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Xavier Bourguignon


Technical Training Manager

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Setting up a course credits system


Hello everyone,

I am currently looking at setting up course credits, which people get if/when they complete a course, and I have two questions as follow:

  - Does anyone know where I could get more information on how to set up a credits system?

  - Are there any reasons why I shouldn't set up a credits system?

It is only fair I tell you why I am thinking about doing this, and the reason is simple. Throughout the year, there are mandatory in-house courses for which a small number of people do not attend, it is important to note that it is not always the same people who do not attend.

The idea of bringing a credits system would in my view, help us increase the number of attendees. This is simply because the credits would be linked to appraisals (which take place twice a year), and someone who does not have a sufficient number of credits could in theory only get a "Meets Expectations" score instead of a potential "Exceeds Expectations" or "Outstanding" which are needed for further career steps, promotions and/or salary increase.

Maybe I am thinking about tackling this problem the wrong way, but I would none the less like to know more about putting in place such a system, even if it isn't used for the purpose described above.


3 Responses

  1. Why do people not attend?

    Hi Crouz, firstly if anyone that works in L & D hasn't been faced with people not turning up, I would love to hear their recipe for success; so don't worry, it's quite common.  Although some people favour the cross-charging route; I'm never sure how effective punitive measures are of which your suggestion would be an example of that, I think.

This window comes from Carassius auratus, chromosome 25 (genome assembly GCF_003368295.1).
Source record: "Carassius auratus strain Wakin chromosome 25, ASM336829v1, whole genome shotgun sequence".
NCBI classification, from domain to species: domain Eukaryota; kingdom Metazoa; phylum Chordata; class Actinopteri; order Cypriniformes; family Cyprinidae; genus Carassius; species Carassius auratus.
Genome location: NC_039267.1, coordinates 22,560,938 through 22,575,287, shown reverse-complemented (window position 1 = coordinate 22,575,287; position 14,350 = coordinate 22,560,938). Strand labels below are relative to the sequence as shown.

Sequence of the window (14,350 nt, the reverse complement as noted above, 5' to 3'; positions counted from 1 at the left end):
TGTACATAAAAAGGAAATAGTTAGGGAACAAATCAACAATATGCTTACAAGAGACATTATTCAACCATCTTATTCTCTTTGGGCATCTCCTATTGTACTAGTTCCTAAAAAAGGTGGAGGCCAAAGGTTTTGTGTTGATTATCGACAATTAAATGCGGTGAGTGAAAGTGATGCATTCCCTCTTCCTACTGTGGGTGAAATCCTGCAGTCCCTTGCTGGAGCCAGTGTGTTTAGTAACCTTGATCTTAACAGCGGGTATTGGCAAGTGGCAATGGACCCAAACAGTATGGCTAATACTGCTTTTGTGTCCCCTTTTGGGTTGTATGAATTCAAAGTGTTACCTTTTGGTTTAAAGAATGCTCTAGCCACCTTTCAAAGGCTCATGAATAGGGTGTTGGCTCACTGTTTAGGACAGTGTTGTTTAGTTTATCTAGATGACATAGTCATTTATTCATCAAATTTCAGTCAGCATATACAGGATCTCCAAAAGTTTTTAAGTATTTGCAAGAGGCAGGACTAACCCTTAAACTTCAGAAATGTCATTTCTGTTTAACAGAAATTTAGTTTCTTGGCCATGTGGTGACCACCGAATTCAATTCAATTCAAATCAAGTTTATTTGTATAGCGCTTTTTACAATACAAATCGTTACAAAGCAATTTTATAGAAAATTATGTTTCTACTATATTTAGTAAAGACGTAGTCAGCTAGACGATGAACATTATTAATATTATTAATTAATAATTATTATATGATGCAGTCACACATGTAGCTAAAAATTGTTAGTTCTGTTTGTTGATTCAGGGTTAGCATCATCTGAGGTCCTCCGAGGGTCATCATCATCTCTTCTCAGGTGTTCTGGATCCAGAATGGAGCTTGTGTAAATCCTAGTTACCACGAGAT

Have you done any research into why people don't attend?  In my experience it's because it doesn't fit into their work pattern.  So, for example, we have some employees who are paid per job they complete and for them time is money so getting them to attend a classroom is virtually impossible.

    Our solution was to deliver courses in different ways; on demand, as and when needed.  This meant increasing our digital capability and having a platform that people could access at a time that was convenient for them. We also have an App that people could log-in, in their own time.

    The other thought is that; if it is mandatory that would suggest it is compliance or some sort of training that would seriously impede someone's ability to do their job – do you not have a capability process to tackle that sort of thing?

  2. Volunteers vs pressed men

    Hi Crouz

    Following on from Clive's excellent answer, if people are forced to attend how likely is it that they will benefit from the training? From past experience I've found a few reasons why people don't attend.

    1.  Genuine reasons – illness, work emergency etc

    2.  Their managers don't see the benefit and look to fulfil short-term needs rather than long-term benefits – staffing issues etc

    3.  Delegates don't see what's in it for them.

    4.  They don't feel they benefit from the training – they already know it, it's boring, they've got urgent things that need dealing with, (without knowing what your courses are about – difficult to say)

    I would start with management and get them to buy in to the training, and try and get some honest feedback about why people don't attend. Whilst I quite like the idea of credits, I think they should be the last thing you do, after everything else is in place.

    Hope that helps



  3. course credits

    I would agree about asking the question about why they're not turning up.

    As a corporate trainer years ago, I used to run time management courses several times a year. Many had to be cancelled because of people drop out. Then we thought let's design a time management self study workbook. Participants can study 'at a time and place of their choosing'. 25 people enrolled to do the pilot workbook (15 hours of study) with a generous 6 weeks to complete the workbook.

    Result? Very few completed evaluations from participants because (you guessed it) they didn't have enough time to complete the self study course.

    Bryan – training delevery and off shelf course materials

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Xavier Bourguignon

Technical Training Manager

Read more from Xavier Bourguignon

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